Researchers remove silicon contamination from graphene to double its performance.
New research reveals why the "supermaterial" graphene has not transformed electronics as promised, and shows how to double its performance and finally harness its extraordinary potential.
Graphene is the strongest material ever tested. It's also flexible, transparent and conducts heat and electricity 10 times better than copper
After graphene research won the Nobel Prize for Physics in 2010 it was hailed as a transformative material for flexible electronics, more powerful computer chips and solar panels, water filters and bio-sensors. But performance has been mixed and industry adoption slow.
The RMIT University team inspected commercially-available graphene samples, atom by atom, with a state-of-art scanning transition electron microscope. Testing showed that silicon present in natural graphite, the raw material used to make graphene, was not being fully removed when processed.
Graphene was billed as being transformative, but has so far failed to make a significant commercial impact, as have some similar 2D nanomaterials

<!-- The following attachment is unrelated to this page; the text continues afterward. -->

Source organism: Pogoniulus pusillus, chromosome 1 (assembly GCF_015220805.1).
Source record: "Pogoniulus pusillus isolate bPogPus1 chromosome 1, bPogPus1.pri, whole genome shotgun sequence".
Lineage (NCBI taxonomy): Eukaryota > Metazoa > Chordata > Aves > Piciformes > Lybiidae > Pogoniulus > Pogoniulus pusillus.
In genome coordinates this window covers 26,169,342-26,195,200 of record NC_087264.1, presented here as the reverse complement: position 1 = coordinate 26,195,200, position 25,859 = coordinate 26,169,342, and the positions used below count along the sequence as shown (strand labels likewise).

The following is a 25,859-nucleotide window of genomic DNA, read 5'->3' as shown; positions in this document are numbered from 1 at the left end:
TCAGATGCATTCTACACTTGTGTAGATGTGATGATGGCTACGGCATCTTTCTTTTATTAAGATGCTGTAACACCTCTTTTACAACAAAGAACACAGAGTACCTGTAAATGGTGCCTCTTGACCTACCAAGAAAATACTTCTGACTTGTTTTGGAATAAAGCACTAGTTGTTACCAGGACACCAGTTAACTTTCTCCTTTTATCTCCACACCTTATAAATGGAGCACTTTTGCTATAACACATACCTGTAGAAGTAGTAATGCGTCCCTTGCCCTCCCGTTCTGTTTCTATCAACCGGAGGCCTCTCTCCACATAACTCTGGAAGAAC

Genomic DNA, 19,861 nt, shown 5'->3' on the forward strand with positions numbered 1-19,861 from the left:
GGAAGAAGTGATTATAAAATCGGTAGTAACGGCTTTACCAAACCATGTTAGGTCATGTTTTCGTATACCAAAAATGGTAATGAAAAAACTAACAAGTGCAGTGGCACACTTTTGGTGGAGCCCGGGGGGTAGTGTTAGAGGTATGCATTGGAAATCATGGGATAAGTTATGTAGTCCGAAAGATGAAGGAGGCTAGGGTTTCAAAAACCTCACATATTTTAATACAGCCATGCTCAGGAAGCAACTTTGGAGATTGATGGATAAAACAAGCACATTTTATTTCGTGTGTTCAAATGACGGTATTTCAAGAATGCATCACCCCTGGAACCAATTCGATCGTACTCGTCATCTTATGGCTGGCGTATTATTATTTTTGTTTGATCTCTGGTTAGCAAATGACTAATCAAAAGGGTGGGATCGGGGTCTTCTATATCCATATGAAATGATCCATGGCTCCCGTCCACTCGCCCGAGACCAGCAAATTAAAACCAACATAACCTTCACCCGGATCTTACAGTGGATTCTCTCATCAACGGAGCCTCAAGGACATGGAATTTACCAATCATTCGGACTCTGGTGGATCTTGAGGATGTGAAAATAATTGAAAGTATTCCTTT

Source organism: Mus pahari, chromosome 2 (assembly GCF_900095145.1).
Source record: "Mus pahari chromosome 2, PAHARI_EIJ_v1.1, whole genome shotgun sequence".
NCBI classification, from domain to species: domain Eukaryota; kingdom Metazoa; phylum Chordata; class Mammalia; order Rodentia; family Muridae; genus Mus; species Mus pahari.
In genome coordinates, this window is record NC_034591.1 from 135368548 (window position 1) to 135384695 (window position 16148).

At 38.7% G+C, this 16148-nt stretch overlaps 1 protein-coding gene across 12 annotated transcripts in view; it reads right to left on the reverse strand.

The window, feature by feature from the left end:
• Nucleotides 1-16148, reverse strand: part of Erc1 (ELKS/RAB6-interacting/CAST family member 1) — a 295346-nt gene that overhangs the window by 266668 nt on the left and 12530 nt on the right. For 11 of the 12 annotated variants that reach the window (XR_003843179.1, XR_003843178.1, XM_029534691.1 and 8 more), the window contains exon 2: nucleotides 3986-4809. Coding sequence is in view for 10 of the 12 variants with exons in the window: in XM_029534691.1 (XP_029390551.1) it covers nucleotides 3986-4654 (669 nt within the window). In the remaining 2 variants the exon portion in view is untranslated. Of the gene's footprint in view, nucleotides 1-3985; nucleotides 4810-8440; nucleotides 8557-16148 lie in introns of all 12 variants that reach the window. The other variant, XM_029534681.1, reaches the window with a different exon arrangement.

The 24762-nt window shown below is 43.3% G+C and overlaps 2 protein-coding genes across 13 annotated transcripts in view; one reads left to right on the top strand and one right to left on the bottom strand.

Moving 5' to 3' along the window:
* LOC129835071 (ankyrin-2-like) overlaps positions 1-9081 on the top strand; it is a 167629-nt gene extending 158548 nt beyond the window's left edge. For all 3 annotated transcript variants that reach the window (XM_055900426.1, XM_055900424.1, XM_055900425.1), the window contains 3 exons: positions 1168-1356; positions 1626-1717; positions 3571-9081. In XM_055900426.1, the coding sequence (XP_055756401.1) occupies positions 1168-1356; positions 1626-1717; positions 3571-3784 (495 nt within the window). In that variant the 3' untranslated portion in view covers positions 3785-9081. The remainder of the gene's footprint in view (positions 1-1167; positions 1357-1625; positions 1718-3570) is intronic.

The testing not only identified these impurities but also demonstrated the major influence they have on performance, with contaminated material performing up to 50% worse when tested as electrodes.
The two-dimensional property of graphene sheeting, which is only one atom thick, makes it ideal for electricity storage and new sensor technologies that rely on high surface area. This study reveals how that 2D property is also graphene's Achilles' heel, by making it so vulnerable to surface contamination, and underscores how important high purity graphite is for the production of more pure graphene.
Using pure graphene, researchers demonstrated how the material performed extraordinarily well when used to build a supercapacitator, a kind of super battery
In collaboration with RMIT's Centre for Advanced Materials and Industrial Chemistry, the team then used pure graphene to build a versatile humidity sensor with the highest sensitivity and the lowest limit of detection ever reported.
These findings constitute a vital milestone for the complete understanding of atomically thin two-dimensional materials and their successful integration within high performance commercial devices.